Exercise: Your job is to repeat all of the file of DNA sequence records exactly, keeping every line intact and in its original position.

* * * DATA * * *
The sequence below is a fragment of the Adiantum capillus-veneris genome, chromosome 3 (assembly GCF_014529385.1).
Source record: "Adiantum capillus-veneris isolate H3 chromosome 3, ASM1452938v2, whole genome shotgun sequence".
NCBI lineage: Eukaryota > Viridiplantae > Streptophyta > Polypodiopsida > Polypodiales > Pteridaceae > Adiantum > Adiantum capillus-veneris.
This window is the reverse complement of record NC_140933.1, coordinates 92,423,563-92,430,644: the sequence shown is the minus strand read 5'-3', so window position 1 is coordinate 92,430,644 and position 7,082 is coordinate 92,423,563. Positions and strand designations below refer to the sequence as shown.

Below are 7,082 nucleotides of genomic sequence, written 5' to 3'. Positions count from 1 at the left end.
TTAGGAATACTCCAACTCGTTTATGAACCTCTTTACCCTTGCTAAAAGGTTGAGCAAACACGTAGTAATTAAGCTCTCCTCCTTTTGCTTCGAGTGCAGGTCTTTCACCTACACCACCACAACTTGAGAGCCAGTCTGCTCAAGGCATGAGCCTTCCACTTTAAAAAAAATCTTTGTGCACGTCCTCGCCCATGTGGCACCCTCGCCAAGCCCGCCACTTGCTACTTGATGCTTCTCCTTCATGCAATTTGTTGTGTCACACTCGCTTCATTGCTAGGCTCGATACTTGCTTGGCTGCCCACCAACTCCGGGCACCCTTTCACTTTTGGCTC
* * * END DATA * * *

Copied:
The sequence below is a fragment of the Adiantum capillus-veneris genome, chromosome 3 (assembly GCF_014529385.1).
Source record: "Adiantum capillus-veneris isolate H3 chromosome 3, ASM1452938v2, whole genome shotgun sequence".
NCBI lineage: Eukaryota > Viridiplantae > Streptophyta > Polypodiopsida > Polypodiales > Pteridaceae > Adiantum > Adiantum capillus-veneris.
This window is the reverse complement of record NC_140933.1, coordinates 92,423,563-92,430,644: the sequence shown is the minus strand read 5'-3', so window position 1 is coordinate 92,430,644 and position 7,082 is coordinate 92,423,563. Positions and strand designations below refer to the sequence as shown.

Below are 7,082 nucleotides of genomic sequence, written 5' to 3'. Positions count from 1 at the left end.
TTAGGAATACTCCAACTCGTTTATGAACCTCTTTACCCTTGCTAAAAGGTTGAGCAAACACGTAGTAATTAAGCTCTCCTCCTTTTGCTTCGAGTGCAGGTCTTTCACCTACACCACCACAACTTGAGAGCCAGTCTGCTCAAGGCATGAGCCTTCCACTTTAAAAAAAATCTTTGTGCACGTCCTCGCCCATGTGGCACCCTCGCCAAGCCCGCCACTTGCTACTTGATGCTTCTCCTTCATGCAATTTGTTGTGTCACACTCGCTTCATTGCTAGGCTCGATACTTGCTTGGCTGCCCACCAACTCCGGGCACCCTTTCACTTTTGGCTC